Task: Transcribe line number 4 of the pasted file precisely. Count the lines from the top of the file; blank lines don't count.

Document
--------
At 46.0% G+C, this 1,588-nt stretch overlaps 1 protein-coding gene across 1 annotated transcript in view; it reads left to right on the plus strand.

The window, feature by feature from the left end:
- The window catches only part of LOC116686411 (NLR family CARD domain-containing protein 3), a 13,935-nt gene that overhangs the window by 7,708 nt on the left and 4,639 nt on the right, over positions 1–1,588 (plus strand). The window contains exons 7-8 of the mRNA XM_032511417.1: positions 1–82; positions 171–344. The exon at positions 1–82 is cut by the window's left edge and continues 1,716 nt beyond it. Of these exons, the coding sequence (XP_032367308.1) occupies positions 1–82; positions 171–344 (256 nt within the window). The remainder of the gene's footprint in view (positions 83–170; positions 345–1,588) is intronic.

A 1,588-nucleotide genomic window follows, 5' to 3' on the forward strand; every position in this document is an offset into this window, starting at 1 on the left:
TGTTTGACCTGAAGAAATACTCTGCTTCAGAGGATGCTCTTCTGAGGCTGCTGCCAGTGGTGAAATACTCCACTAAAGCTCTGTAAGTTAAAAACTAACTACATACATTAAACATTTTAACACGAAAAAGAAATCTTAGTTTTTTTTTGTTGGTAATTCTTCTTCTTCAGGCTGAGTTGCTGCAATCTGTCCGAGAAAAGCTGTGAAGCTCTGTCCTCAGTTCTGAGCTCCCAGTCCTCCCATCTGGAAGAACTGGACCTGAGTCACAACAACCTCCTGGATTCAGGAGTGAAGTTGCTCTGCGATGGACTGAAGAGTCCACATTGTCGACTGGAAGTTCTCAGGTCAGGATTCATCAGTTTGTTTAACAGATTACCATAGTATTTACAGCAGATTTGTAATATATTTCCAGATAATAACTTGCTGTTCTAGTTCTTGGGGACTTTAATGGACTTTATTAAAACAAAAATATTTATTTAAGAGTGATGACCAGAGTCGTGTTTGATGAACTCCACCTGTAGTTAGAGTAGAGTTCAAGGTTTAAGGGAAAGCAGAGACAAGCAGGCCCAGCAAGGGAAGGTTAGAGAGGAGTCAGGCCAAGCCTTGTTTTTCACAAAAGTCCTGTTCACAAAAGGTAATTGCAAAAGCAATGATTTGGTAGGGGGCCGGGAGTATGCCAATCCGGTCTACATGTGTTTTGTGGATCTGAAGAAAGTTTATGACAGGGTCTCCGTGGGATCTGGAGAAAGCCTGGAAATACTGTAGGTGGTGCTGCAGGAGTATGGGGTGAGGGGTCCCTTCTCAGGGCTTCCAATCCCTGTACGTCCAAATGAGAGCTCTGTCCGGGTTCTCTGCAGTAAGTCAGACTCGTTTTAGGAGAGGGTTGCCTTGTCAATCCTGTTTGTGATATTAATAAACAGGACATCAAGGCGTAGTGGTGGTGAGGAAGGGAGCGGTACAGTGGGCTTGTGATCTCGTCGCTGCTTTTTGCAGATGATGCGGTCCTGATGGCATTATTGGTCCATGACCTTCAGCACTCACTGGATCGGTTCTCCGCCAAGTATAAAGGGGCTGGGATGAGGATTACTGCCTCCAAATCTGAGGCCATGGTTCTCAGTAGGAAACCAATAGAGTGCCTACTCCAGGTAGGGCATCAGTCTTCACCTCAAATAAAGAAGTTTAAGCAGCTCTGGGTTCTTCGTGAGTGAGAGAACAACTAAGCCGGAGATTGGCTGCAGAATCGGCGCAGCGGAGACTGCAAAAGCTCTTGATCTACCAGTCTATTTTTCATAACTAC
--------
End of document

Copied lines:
A 1,588-nucleotide genomic window follows, 5' to 3' on the forward strand; every position in this document is an offset into this window, starting at 1 on the left: